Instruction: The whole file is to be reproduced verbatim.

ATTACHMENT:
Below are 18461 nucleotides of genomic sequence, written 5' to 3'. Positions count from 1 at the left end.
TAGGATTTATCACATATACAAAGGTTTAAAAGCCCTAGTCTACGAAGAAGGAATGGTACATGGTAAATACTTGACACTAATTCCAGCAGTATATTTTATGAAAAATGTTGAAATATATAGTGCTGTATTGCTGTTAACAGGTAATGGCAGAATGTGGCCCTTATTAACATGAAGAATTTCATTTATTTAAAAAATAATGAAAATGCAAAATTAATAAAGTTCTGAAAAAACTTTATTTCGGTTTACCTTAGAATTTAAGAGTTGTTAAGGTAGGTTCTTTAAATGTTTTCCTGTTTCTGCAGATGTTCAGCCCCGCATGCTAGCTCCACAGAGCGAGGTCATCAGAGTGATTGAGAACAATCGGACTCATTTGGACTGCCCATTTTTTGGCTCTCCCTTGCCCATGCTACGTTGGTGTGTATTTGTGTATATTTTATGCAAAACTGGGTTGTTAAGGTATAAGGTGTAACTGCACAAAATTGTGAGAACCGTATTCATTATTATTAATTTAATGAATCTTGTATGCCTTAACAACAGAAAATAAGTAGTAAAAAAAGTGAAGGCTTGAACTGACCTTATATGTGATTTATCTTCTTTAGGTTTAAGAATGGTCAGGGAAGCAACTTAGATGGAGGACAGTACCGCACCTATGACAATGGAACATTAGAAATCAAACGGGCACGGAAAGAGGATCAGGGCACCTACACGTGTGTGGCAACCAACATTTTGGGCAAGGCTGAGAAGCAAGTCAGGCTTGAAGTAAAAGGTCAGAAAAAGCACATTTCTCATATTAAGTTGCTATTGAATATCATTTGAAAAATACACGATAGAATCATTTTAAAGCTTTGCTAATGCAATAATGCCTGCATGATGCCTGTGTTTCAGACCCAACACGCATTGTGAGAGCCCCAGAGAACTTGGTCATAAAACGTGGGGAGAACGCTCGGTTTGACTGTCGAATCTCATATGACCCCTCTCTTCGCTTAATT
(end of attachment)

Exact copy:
Below are 18461 nucleotides of genomic sequence, written 5' to 3'. Positions count from 1 at the left end.
TAGGATTTATCACATATACAAAGGTTTAAAAGCCCTAGTCTACGAAGAAGGAATGGTACATGGTAAATACTTGACACTAATTCCAGCAGTATATTTTATGAAAAATGTTGAAATATATAGTGCTGTATTGCTGTTAACAGGTAATGGCAGAATGTGGCCCTTATTAACATGAAGAATTTCATTTATTTAAAAAATAATGAAAATGCAAAATTAATAAAGTTCTGAAAAAACTTTATTTCGGTTTACCTTAGAATTTAAGAGTTGTTAAGGTAGGTTCTTTAAATGTTTTCCTGTTTCTGCAGATGTTCAGCCCCGCATGCTAGCTCCACAGAGCGAGGTCATCAGAGTGATTGAGAACAATCGGACTCATTTGGACTGCCCATTTTTTGGCTCTCCCTTGCCCATGCTACGTTGGTGTGTATTTGTGTATATTTTATGCAAAACTGGGTTGTTAAGGTATAAGGTGTAACTGCACAAAATTGTGAGAACCGTATTCATTATTATTAATTTAATGAATCTTGTATGCCTTAACAACAGAAAATAAGTAGTAAAAAAAGTGAAGGCTTGAACTGACCTTATATGTGATTTATCTTCTTTAGGTTTAAGAATGGTCAGGGAAGCAACTTAGATGGAGGACAGTACCGCACCTATGACAATGGAACATTAGAAATCAAACGGGCACGGAAAGAGGATCAGGGCACCTACACGTGTGTGGCAACCAACATTTTGGGCAAGGCTGAGAAGCAAGTCAGGCTTGAAGTAAAAGGTCAGAAAAAGCACATTTCTCATATTAAGTTGCTATTGAATATCATTTGAAAAATACACGATAGAATCATTTTAAAGCTTTGCTAATGCAATAATGCCTGCATGATGCCTGTGTTTCAGACCCAACACGCATTGTGAGAGCCCCAGAGAACTTGGTCATAAAACGTGGGGAGAACGCTCGGTTTGACTGTCGAATCTCATATGACCCCTCTCTTCGCTTAATT